Welcome to the 31st Annual Meeting of the Southeast Asian Linguistics Society (SEALS 31)! Thank you for joining us.
(Please not that we are still awaiting a few items for the schedule, and they will be added as they come in)

In-person attendees: Face masks are required for indoor events on the UH Mānoa campus and in the conference venues. Please make sure to bring and wear yours. (NOTE: Presenters can remove their masks when presenting, but attendees must keep their masks on.) Please also be advised that the presentation rooms have air conditioning, so if you tend to get cold in air-conditioned rooms, you may want to bring a sweater or jacket with you.
Wi-Fi: We will be providing access to UHM Wifi for in-person attendees. There will be a new login each day, which will be posted in all presentation rooms and at the registration desk.
Registration: Registration will be open from 11 AM to 4:50 PM every day in the foyer of the Campus Center Ballroom (3rd floor)
Coffee Service: A coffee service will be available from 11 AM to 4:50 PM every day in Ballroom 1 of Campus Center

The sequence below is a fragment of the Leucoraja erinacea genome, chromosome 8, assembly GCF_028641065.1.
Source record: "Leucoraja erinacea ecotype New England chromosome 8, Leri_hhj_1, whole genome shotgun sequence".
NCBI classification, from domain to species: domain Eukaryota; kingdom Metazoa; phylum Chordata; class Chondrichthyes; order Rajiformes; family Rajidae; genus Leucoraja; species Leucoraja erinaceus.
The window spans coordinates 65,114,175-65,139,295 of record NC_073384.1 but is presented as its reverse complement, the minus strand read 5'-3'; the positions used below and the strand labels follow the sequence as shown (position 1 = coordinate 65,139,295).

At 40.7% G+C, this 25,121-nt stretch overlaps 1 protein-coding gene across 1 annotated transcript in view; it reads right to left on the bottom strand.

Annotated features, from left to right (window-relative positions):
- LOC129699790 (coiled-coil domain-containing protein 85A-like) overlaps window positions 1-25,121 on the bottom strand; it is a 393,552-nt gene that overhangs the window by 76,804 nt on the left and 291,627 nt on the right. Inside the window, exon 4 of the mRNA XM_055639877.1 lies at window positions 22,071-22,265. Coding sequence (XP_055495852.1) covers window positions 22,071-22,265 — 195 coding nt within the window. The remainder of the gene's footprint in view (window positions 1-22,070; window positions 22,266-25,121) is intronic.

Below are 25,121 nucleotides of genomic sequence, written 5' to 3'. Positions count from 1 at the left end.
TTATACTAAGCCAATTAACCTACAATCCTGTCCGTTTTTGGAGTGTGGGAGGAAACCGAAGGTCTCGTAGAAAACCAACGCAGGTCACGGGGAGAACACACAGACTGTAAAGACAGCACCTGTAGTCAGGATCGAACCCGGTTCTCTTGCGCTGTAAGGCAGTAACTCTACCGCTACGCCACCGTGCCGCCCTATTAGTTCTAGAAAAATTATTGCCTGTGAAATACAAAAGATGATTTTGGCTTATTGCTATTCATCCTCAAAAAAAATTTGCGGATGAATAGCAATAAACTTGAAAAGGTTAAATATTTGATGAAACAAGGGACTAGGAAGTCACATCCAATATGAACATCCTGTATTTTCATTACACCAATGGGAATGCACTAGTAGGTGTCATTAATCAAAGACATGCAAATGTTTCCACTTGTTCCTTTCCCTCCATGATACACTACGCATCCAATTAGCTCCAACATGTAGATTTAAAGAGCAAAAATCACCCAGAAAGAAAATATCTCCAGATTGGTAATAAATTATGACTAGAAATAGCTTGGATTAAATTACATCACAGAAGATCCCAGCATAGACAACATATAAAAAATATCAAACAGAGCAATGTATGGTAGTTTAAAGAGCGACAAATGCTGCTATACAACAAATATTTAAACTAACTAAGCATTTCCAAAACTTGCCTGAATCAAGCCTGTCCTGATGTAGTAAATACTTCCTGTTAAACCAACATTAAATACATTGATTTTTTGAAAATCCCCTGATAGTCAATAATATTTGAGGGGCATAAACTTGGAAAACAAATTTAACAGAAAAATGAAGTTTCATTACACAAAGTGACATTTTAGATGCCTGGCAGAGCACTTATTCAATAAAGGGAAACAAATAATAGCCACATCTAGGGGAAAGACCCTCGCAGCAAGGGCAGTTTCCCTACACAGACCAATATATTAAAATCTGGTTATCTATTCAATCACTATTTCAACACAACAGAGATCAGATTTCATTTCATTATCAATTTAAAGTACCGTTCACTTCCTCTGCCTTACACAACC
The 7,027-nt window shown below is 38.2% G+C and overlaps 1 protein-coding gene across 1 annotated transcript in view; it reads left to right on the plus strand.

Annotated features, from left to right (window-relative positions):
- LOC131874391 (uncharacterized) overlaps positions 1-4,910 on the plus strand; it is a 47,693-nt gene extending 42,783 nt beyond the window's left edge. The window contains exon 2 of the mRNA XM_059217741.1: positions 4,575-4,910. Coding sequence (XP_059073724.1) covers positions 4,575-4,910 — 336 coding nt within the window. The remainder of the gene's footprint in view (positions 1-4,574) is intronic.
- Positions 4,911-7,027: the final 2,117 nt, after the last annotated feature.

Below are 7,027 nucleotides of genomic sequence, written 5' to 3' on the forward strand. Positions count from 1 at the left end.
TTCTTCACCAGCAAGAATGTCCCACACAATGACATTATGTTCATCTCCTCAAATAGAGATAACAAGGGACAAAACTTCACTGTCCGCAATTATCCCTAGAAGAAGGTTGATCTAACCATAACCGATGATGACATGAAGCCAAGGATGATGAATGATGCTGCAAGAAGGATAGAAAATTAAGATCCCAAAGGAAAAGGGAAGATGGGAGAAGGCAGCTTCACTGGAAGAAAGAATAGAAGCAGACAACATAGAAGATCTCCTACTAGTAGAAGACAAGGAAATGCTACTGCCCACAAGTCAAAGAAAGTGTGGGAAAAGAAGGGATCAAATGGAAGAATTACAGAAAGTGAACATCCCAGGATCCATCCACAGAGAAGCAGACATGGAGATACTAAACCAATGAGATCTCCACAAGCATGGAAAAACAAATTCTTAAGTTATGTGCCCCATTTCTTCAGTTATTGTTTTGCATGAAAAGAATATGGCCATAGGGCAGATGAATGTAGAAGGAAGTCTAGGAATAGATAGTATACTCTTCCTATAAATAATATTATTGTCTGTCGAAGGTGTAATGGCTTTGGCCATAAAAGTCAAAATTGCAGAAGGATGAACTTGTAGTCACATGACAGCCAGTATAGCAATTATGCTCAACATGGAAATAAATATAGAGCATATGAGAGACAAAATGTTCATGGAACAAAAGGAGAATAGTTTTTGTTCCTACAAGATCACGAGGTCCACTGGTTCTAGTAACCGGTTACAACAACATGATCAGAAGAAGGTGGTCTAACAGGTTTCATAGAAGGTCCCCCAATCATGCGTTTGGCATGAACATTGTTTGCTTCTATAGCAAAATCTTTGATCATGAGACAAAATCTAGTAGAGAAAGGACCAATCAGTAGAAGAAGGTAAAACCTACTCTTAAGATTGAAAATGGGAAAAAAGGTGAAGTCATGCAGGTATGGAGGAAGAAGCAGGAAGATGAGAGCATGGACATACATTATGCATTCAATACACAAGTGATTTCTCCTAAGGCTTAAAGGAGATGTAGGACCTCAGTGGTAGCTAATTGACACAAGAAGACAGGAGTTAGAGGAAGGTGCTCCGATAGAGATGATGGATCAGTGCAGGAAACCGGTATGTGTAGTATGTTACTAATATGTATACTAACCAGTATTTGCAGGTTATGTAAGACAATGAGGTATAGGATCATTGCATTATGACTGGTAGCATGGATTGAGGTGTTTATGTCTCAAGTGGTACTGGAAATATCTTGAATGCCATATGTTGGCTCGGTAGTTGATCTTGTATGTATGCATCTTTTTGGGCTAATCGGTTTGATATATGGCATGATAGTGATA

Virtual Posters: Posters are asynchronous this year. Please refer to the two poster blocks at the top of the schedule to view the posters and brief presentation videos from the poster presenters.

Need help using Sched? Refer to our Sched Guidelines

This conference was co-organized by the UHM Department of Linguistics and the National Foreign Language Resource Center (NFLRC) and received generous funding from the National Science Foundation, the NFLRC, and the UHM Center for Southeast Asian Studies (CSEAS).
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Wednesday, May 18 • 1:40pm - 2:10pm
Reexamining the historical relationships of the “Western Plains” languages

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This study reexamines data for the Austronesian languages once spoken in the Western Plains region of Taiwan, which are generally considered to form a subgroup. The phonological and lexical evidence previously given is found to be problematic, and similarities are instead proposed as a result of contact.


avatar for Kye Shibata

Kye Shibata

Ph.D. Student, National Tsing Hua University
My primary interests are in historical linguistics and phonology. I work primarily on Formosan languages (Austronesian languages in Taiwan), but I am always looking to broaden my horizons.

Wednesday May 18, 2022 1:40pm - 2:10pm HST
CC 308